This family will enjoy an extra special Christmas this year following the birth of a bumper baby boy who became the largest delivered at the hospital in a decade. Staff at Diana, Princess of Wales Hospital in Grimsby gasped in disbelief when Brodey Young was born on Tuesday morning at 12lbs and 13oz. Just shy of the average weight of a bowling ball, Brodey is the heaviest baby born at hospital for the past ten years and among the biggest ever delivered there.
These fascinating greeting cards dating as far back as the 19th century once illustrated an idyllic view of Christmas in Britain - but would now surely be slammed as politically incorrect today. The cards - believed to have been lost in a fire until they were unearthed from a house eight years ago - appear to evoke Christmas spirit by offering a message of peace and goodwill to all men and women.
A drug dealer leapt from a window naked to escape police after his £1.7 million criminal empire was exposed. Mohammed Asif, 30, was arrested wearing no clothes as he tried to flee from officers who were raiding his house in Smethwick, West Midlands. A search of his property uncovered his criminal proceeds with Class A drugs, scales, tens of thousands of pounds in cash and ammunition seized from the home.
Muck Rack makes it simple to find people, tweets, or articles that mention any name, keyword, company, hashtag etc. We've compiled this guide to help you make the most of your search.
Selecting a term
Start searching tweets, articles from media outlets, articles mentioned in tweets, journalists'
names, titles and bios with some suggested searches:
Companies or Topics (e.g. iPhone, Microsoft)
Phrases (e.g. "cloud computing") — use quotes to keep the terms together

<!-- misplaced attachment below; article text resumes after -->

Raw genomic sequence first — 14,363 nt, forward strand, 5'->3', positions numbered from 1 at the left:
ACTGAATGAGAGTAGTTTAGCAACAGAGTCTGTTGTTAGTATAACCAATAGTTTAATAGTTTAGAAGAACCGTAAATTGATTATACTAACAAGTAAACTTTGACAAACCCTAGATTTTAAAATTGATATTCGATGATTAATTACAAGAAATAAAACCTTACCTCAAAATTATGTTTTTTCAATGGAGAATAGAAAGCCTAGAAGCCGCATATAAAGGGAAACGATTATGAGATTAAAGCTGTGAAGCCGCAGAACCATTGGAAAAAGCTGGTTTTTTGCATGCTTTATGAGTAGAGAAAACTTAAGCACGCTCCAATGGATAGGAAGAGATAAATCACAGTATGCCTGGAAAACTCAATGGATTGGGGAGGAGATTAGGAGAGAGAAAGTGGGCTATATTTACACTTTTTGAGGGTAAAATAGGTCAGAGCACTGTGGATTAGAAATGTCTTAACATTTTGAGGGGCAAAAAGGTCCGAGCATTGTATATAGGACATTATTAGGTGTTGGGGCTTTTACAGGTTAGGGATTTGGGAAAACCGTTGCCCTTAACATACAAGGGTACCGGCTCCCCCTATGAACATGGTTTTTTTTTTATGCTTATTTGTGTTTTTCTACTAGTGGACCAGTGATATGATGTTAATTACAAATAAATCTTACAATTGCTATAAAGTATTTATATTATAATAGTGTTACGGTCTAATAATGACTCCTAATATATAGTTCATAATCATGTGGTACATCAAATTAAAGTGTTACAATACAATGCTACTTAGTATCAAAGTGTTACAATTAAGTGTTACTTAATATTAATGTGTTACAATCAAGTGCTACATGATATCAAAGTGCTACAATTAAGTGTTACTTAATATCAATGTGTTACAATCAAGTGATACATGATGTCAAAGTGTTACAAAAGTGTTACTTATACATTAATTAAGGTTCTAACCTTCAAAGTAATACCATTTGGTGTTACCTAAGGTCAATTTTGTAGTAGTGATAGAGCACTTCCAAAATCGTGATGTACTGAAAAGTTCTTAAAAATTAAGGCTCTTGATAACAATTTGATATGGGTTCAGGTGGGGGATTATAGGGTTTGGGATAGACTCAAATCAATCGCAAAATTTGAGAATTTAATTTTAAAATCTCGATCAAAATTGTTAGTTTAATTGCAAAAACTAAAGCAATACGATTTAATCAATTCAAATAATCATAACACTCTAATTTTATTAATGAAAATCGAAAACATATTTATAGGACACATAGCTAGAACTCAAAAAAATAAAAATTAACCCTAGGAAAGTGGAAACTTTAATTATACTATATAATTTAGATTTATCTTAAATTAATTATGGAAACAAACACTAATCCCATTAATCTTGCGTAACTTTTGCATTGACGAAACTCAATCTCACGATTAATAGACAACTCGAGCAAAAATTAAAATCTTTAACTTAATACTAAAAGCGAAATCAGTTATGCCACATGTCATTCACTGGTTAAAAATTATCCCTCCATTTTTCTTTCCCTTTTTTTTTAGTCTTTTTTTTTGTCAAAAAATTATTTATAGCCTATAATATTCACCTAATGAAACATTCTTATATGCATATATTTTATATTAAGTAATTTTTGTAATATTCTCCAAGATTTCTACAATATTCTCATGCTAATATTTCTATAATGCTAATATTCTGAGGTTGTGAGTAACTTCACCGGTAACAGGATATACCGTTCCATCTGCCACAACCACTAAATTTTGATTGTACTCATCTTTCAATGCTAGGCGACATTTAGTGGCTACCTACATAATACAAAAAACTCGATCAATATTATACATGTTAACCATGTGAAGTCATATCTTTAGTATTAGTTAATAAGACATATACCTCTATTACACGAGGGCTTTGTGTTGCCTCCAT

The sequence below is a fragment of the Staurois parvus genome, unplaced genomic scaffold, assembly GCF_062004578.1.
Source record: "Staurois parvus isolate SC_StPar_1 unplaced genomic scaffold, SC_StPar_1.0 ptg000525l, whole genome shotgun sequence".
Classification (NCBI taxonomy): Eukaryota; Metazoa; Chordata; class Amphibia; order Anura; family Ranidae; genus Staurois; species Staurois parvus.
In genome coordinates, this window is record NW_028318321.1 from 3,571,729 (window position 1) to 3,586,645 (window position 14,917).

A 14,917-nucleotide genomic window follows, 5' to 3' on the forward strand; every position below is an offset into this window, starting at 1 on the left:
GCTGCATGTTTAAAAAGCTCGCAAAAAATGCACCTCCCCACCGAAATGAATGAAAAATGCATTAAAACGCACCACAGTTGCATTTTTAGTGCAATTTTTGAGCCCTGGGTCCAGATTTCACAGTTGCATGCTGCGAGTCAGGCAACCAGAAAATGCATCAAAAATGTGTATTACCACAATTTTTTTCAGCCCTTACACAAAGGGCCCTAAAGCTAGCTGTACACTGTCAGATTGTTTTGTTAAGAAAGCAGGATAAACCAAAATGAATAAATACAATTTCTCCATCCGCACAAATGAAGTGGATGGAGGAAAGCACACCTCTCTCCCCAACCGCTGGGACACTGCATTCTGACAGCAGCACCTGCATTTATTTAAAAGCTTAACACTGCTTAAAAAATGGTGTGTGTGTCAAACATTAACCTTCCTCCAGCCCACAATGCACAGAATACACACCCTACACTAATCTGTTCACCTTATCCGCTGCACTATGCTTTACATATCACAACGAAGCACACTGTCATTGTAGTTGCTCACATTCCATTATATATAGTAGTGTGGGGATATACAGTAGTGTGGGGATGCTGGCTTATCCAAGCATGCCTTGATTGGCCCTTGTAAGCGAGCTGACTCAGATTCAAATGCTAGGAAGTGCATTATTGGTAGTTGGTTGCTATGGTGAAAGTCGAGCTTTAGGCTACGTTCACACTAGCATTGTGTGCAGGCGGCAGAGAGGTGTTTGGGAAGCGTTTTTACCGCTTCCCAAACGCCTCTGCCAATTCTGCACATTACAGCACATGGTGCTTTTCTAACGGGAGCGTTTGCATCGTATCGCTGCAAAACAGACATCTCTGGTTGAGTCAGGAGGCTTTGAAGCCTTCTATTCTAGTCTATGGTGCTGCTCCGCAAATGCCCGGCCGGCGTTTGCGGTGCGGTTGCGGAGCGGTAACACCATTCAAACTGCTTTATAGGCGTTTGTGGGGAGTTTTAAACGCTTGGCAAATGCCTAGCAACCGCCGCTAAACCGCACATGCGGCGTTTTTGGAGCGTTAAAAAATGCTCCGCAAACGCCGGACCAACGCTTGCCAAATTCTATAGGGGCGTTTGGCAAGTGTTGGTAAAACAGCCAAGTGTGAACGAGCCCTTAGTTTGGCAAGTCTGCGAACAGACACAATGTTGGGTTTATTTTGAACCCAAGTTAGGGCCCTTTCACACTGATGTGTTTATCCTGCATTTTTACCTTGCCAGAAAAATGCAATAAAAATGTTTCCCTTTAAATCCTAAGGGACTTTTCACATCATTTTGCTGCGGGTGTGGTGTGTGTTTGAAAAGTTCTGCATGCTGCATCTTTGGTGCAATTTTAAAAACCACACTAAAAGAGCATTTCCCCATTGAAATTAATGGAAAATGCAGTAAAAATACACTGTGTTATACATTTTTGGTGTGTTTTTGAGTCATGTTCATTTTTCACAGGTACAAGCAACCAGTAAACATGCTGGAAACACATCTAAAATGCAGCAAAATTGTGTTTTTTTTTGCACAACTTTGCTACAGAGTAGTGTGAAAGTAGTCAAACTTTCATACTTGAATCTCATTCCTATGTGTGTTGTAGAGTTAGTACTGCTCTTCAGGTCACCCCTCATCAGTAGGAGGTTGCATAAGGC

Twitter handles (e.g. @username) — returns those who have mentioned or replied to
Names (e.g. "David Pogue")
Hashtags (e.g. #sxsw, #london2012)
Bio details (e.g. vegan, Olympics, father)
Muck Rack's Advanced Search allows for many boolean operators.
Find results that mention multiple specified terms, use AND or
+. For example, ensure each result contains both Elon Musk and Mark Zuckerberg by
searching Musk AND Zuckerberg or Musk + Zuckerberg.
Use the operators OR or , to broaden your search when you'd like either of
multiple terms to appear in results. (This is the default behavior of our search when no operators
are used). For example, results will contain either cake or cookie by searching cake OR cookie or cake,cookie
Use NOT or - to subtract results from your search. For
example, searching Disney will yield results about the Walt Disney Company as well as Walt Disney
World Resort. To exclude mentions of Disney World, search for Disney -World or Disney
When using one of these operators with a phrase, enclose it in quotation marks. For example, you can
find results about smartphones excluding Apple's iPhone 4S by searching smartphone -"iPhone
Exact case matching or punctuation
If you're searching for a brand name or keyword that relies on specific punctuation marks or capitalization, you can
find results that match your exact query by adding matchcase: before the keyword you're searching for, like matchcase:E*TRADE .
Use parentheses to separate multiple
boolean phrases. For example, to find journalists talking about having fun in Disney World or
Disneyland, search for ("disney world" OR disneyland) AND fun.
An asterisk can be used to search for any variation of a root word truncated by the asterisk. For example, searching for admin* will return results for administrator, administration, administer, administered, etc.
A near operator is an AND operator where you can control the distance between the words. You can vary the distance the near operation uses by adding a forward slash and number (between 0-99) such as strawberries NEAR/10 "whipped cream", which means the strawberries must exist within 10 words of "whipped cream".